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VINE VOICEon 29 October 2001
Willy Voet worked for many years as a soigneur for some of the world's top professional road racing teams. A soigneur is a person who takes care of other people and that is just what Willy did. Making sure that everyone had the right food, massage regime and drugs.
In 1998, he was arrested as he entered France with the supply of drugs to be used by the Festina team in that year's Tour de France. At first, the French thought that they had picked up another drug dealer bringing back supplies from the Netherlands but when they realised the true significance of their find, the consequences for the tour were severe.
The 1998 tour was almost scrapped and serious damage was done to the reputation of the event, the teams and cyclists. Voet himself was briefly imprisoned and then kicked out of the sport which was quite prepared to sacrifice him as a single rotten apple. That led directly to this book in which Voet tells of his own experiences of the drug taking within the world of professional cycling.
The scope of those revelations is shocking indeed. Not just the fact that drug taking occurred but the degree to which it spread across the whole sport and the lengths to which teams went to ensure that riders had the best set of drugs for their individual needs and the measures taken to prevent the riders from testing positive for banned substances. If you want to know exactly how to give a sample of somebody else's urine when stripped and made to give that sample in the presence of a doctor, read here.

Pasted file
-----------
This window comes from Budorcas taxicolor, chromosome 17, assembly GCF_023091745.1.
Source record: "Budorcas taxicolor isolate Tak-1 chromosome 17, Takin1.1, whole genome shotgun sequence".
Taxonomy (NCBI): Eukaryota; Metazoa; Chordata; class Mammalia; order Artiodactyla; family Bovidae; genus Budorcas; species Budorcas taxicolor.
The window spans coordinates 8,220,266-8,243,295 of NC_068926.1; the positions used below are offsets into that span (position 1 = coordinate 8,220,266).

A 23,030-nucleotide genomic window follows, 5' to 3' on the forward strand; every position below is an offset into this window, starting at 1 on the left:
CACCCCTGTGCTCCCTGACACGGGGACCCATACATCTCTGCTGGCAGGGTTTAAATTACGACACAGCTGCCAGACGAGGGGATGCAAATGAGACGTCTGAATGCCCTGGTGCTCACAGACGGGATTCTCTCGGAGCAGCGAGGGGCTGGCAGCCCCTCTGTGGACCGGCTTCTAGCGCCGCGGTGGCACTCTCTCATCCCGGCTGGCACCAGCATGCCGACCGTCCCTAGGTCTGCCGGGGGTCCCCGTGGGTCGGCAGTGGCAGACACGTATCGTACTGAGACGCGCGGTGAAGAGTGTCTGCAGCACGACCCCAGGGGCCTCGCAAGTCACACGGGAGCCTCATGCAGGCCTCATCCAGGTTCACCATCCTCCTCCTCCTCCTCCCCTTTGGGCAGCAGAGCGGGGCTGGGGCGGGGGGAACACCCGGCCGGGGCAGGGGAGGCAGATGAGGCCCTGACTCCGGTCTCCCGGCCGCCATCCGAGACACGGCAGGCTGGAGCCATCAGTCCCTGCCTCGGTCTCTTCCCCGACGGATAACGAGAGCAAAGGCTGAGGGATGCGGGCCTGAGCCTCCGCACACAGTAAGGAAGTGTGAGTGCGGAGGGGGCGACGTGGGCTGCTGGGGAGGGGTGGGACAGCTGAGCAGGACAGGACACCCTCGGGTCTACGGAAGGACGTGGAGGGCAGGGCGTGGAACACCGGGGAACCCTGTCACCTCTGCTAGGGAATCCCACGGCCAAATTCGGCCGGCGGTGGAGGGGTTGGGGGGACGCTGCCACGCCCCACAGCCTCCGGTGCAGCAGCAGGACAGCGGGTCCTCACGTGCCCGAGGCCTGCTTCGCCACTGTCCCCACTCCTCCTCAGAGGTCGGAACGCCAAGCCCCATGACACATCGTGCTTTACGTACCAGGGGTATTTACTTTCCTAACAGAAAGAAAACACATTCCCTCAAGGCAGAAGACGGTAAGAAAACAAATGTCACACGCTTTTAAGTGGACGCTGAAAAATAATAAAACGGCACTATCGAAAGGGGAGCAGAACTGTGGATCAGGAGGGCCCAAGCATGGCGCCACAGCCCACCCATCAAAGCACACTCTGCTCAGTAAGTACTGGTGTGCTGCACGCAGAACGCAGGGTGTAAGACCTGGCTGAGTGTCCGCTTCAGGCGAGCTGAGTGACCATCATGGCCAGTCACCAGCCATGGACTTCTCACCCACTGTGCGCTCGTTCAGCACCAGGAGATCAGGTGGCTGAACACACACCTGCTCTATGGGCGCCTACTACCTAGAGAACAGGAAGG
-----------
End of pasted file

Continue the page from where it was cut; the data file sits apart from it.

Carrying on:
The book has it's lighter moments too. The rider caught because the mechanic, who had provided the specimen that the rider later produced, had been taking amphetamines. Another rider who was prepared to buy a dose of rocket fuel, contents unknown, from a stranger who promised that he could win a stage.
Voet's motivation in writing this book is, at least in part, to justify himself by explaining that he did nothing that was not common practice throughout the sport. As such, some will doubt his veracity but he does not mince his words. He names names and gives considerable detail and yet nobody is queuing up to sue him for defamation.
The book does not pretend to be a far reaching survey or to tell the whole story. The author simply writes about his personal involvement in and knowledge of the field. William Fotheringham's translation is very good indeed. He writes fluidly and clearly understands what he is working on. Together, the two men have produced a fascinating book which is really an essential read for anyone interested in cycling or the effects of drugs on sport in general.
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on 19 March 2017
Not sure the intended overall message with the book. I think it's meant to be anti doping and I understand that. The cavalier nature of the writing is hard to stomach but I appreciate the authors intelligence and regret nevertheless. For a reader who works in professional cycling I would every much like to believe the world has changed since 1998 and it's certainly my optomisim in a changing sport that young impressionable lives are not at risk. in conclusion I suppose I can interpret the authors intent also......perhaps.
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on 14 April 2017
Reading this now after all the drug scandals means that non of this surprising. What was a massive scandal is now pretty small fish vs Armstrong but still a good insight.
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on 16 June 2017
A good read exposing the endemic issue of cheating within cycling. With hindsight it does throw a huge shadow over the sport even now which is a trade by.
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on 6 January 2013
I love reading books on cycling, esp juicy ones like this, about 'le tour'.
Worth the money. definitely would recommend.